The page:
3 Tips for Taking Your Hard-Earned Time Off

As I attend and speak at leadership conferences all over the country, an ongoing topic of interest is the subject of work-life balance, or “work-life integration,” or “work-life harmony.” Whatever we choose to call it, it’s apparently in short supply in the current U.S. corporate climate.

The pace of life seems to only accelerate, work gets harder and more demanding, and it’s not going to slow down anytime soon. Everyone needs to recalibrate how they approach work-life issues, and the smartest companies will think about their responses in advance and be prepared with effective solutions.

There are many articles with tips about how to achieve work-life balance, but my suggestion is to simply take time off to decompress. It is necessary and critical to happiness and productivity. Fortunately, most U.S. workers do have paid time off, but unfortunately, we don’t always use it.

According to a 2017 study by the U.S. Travel Association, a little more than half of full-time workers didn’t take all the paid vacation days they earned, leaving more than 700 million vacation days on the table. That means people are essentially working for free almost one week every year. In 2014, a study by Oxford Economics found that U.S. workers were using only 77 percent of their paid time off, which equated to about 169 million days forfeited, amounting to $52.4 billion in lost benefits, a 40-year high at that time.

In my work advancing women and engaging men, I encourage workers to use their full benefits, like parental leave and flexible work schedules, as well as insist on pay equity. Obviously, I would never advocate working for free or leaving benefits like paid time off on the table, which can take a toll on personal health and productivity.

The truth is you need time off, your body needs time off, your mind needs time off, and your friends, family and company want you to take this time off. What are some ways to ensure that you recharge in the time off that’s been allotted to you?

1. Plan for it. In the Working Mother article, 7 Ways to Make Sure You Use All of Your Vacation Days, working moms shared tips that included changing the way they view vacations (hint: they don’t have to be a week at a time, flying to an exotic destination) and slating them on the calendar at the beginning of the year. The U.S. Travel Association found that planners are more likely than nonplanners to use all or most of their time off to travel (18-33 percent). It’s true: If you plan for it, it’s more likely to happen.

2. Set the example for your team. Similarly to how I encourage companies to create an environment where men feel comfortable taking their parental leave because this promotes gender equity, it is important for senior leaders to take their vacation time to set an example for others. As the boss, you can’t expect your employees to feel good about taking time off if they never see you doing it. Frankly, this extends to other areas of work-life balance such as announcing to your team when you’re leaving the office to see your kid’s soccer game or shutting off your email notifications at night.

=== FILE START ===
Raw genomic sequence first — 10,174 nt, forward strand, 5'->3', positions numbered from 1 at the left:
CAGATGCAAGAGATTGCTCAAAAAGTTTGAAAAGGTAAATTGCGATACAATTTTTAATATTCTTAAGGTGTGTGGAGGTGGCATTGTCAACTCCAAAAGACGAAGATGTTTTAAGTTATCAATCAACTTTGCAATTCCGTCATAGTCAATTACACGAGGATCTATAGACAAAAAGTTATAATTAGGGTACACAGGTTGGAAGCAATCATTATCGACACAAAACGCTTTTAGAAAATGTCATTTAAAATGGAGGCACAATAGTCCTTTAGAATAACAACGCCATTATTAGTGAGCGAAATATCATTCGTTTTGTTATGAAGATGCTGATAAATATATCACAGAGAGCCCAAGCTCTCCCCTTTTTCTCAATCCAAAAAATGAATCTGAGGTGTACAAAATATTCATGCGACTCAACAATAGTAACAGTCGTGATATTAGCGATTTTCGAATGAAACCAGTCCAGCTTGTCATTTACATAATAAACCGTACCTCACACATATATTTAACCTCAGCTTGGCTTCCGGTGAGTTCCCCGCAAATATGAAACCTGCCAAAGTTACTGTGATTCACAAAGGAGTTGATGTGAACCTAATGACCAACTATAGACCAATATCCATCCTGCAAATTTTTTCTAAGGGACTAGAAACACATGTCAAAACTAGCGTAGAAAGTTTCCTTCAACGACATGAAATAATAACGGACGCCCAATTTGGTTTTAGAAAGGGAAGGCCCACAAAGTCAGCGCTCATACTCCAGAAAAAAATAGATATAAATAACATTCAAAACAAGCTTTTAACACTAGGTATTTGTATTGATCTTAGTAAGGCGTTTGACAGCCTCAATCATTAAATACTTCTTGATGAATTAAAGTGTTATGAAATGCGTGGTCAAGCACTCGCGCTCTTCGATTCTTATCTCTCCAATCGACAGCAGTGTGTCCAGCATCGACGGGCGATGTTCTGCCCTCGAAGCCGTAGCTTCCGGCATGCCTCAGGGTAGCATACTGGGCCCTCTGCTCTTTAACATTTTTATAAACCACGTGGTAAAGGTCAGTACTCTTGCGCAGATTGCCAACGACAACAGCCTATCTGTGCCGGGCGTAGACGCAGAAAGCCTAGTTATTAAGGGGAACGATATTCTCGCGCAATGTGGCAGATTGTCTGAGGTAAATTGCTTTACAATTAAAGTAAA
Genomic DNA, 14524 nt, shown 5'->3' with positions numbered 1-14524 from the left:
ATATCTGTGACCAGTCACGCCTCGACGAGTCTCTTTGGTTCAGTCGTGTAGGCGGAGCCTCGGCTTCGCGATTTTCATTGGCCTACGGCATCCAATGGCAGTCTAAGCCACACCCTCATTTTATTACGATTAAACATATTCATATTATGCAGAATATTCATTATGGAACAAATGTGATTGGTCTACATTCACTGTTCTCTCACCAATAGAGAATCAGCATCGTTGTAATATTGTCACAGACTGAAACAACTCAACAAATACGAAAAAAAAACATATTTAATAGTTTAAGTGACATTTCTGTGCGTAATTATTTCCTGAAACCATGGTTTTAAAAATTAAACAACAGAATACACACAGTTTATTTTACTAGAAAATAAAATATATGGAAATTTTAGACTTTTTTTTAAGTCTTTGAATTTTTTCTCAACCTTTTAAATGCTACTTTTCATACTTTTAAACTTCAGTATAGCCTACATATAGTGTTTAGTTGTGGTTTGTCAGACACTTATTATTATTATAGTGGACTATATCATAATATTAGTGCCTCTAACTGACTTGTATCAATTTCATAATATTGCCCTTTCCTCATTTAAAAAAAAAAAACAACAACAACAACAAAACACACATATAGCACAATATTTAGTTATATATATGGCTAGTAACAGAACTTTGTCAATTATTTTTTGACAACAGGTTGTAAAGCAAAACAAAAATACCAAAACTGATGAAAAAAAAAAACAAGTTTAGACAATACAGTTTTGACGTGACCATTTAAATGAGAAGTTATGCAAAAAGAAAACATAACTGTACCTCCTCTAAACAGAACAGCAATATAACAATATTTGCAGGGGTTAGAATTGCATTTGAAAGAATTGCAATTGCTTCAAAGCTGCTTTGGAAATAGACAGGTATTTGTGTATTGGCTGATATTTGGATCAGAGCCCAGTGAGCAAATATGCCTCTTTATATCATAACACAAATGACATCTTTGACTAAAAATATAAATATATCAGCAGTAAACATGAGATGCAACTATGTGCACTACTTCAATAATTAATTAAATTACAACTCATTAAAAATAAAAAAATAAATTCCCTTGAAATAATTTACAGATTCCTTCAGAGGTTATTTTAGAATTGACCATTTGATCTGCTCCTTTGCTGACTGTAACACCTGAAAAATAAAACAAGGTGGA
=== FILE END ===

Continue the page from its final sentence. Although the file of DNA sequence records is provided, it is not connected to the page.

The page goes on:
3. Take a vacation from technology. Along those lines, consider taking breaks from the devices and technology that keep us connected to work 24-7. Remember when the French government instituted a policy that allowed employees to disconnect from work email while they’re not in the office? Jealous? Me too. It may not be instituted into law here, but we do have more power over our devices than we think. If you can carve out a daily tech-free time for yourself, it will have the decompressing effects of a minivacation, and you don’t even have to leave your house. We’re often unaware of the distraction and low-level of stress that constant connectivity causes until we take a break from it.

...Which is kind of the point. Taking time off from the “usual” to attend to the “unusual” keeps us from burning out, which increases our productivity and engagement with our work. And that’s a win-win for everyone.

Don’t wait until the December holidays to take a break. As we dive into summer, the typical vacation season, now is the time to recharge, set an example, disconnect from technology, and reconnect with loved ones and ourselves.

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Jeffery Tobias Halter is president of YWomen, a strategic consulting company focused on engaging men in women’s leadership advancement. Founder of the Father of Daughter Initiative, creator of the Gender Conversation QuickStarters Newsletter and the Male Advocacy Profile, Jeffery is former director of diversity strategy for The Coca-Cola Company, and is the author of two books, WHY WOMEN, The Leadership Imperative to Advancing Women and Engaging Men and Selling to Men, Selling to Women.

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